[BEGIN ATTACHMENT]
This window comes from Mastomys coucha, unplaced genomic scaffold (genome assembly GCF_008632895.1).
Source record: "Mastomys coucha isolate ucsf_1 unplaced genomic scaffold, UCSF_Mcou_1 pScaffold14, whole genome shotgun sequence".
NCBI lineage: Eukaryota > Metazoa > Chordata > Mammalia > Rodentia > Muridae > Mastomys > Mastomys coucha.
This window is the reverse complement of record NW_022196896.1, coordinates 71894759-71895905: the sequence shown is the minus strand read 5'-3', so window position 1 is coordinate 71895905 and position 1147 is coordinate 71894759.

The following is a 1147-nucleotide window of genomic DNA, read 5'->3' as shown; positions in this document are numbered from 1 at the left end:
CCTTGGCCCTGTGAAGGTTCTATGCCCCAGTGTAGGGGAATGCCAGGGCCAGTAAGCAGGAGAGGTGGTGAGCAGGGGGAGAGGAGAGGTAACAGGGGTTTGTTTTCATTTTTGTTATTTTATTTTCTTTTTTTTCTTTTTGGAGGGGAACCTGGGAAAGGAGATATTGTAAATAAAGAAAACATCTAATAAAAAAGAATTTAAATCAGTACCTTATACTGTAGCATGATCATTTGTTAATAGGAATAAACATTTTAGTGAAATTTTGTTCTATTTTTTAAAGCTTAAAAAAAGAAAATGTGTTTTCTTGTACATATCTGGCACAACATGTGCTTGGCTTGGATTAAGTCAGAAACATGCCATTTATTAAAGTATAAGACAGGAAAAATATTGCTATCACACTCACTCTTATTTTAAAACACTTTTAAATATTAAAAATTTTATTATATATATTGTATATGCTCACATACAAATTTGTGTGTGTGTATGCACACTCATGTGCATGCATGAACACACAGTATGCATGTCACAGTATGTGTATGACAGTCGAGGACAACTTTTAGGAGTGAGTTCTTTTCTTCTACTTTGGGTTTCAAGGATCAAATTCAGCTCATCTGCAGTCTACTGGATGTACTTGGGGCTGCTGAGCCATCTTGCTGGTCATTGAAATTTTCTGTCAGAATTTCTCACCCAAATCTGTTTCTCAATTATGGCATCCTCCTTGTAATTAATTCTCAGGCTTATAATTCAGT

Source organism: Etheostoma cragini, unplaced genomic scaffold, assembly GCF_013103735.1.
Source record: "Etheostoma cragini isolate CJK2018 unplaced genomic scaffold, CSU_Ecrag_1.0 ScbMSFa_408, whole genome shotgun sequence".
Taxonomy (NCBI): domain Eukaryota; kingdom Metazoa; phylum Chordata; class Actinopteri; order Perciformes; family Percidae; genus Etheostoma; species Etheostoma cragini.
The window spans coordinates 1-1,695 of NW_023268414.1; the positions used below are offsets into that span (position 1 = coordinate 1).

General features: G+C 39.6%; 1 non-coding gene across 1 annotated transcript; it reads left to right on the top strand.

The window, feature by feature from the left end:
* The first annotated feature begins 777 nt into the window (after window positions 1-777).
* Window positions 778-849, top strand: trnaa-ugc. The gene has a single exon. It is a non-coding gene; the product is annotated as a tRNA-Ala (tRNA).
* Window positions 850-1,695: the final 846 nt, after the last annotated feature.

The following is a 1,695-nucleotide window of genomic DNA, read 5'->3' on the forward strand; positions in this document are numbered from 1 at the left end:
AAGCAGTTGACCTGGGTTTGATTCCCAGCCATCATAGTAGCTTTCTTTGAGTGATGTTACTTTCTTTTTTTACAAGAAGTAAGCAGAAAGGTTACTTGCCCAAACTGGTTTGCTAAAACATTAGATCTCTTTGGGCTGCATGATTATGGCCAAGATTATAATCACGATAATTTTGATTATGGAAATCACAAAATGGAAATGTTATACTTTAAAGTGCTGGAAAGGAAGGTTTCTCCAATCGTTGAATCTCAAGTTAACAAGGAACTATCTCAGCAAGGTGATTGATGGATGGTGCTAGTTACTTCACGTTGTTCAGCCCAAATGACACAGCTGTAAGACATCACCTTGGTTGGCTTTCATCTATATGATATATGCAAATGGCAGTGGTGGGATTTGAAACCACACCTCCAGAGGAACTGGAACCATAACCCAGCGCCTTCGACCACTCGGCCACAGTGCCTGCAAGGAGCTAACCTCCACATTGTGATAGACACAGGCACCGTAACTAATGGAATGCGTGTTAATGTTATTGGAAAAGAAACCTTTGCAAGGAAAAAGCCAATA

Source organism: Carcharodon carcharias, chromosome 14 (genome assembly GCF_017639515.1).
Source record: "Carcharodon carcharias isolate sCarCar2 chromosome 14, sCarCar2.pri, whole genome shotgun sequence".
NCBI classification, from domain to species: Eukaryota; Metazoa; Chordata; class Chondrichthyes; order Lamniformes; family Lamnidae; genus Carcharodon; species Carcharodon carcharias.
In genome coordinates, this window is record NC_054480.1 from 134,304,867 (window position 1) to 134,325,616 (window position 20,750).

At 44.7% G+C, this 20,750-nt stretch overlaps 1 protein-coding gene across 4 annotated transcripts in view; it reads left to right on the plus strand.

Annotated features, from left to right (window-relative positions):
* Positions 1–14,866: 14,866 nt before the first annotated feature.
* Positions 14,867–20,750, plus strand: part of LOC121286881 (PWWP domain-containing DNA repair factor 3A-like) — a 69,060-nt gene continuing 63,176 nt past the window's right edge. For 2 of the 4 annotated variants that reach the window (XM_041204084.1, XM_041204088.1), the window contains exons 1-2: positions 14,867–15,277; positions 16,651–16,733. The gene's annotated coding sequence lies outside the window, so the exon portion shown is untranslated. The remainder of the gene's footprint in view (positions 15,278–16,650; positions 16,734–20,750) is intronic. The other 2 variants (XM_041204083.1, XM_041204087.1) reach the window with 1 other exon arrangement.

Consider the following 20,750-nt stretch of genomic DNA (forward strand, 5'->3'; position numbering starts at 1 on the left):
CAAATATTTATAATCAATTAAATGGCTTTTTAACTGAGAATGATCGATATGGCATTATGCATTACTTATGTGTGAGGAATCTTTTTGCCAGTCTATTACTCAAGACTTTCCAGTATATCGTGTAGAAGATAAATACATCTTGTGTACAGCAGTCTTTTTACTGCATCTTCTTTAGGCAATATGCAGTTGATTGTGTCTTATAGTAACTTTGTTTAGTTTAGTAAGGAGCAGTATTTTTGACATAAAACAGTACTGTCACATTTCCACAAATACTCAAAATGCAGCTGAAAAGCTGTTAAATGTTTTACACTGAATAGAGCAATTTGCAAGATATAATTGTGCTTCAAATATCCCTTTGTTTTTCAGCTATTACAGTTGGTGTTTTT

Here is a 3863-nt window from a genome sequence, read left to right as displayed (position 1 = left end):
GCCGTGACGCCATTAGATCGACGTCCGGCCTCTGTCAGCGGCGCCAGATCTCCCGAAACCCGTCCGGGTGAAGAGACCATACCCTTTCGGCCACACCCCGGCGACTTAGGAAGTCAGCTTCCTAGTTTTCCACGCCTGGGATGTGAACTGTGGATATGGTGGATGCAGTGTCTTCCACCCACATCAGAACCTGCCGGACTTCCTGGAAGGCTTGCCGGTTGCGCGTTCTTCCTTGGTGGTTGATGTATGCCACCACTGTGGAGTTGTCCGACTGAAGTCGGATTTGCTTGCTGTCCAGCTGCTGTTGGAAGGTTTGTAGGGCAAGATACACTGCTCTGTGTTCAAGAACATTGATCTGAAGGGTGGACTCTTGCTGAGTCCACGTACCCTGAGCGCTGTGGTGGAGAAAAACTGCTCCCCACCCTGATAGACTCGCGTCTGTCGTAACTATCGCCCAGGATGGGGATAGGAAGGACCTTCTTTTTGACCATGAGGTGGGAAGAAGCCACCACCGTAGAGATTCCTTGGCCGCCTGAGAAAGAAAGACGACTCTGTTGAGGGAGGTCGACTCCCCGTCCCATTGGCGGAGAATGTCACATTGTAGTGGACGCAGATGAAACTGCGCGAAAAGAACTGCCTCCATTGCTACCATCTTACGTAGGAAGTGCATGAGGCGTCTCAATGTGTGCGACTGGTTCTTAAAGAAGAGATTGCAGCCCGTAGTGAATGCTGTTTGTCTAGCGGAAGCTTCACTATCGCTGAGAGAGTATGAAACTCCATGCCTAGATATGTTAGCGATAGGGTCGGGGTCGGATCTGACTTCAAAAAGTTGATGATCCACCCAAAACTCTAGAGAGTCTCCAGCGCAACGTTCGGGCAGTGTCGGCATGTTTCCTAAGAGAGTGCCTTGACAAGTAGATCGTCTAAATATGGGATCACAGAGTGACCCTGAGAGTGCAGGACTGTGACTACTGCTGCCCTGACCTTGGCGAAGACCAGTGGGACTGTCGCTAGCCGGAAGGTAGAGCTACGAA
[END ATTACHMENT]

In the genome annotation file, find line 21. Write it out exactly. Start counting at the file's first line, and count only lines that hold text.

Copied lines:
In genome coordinates, this window is record NC_054480.1 from 134,304,867 (window position 1) to 134,325,616 (window position 20,750).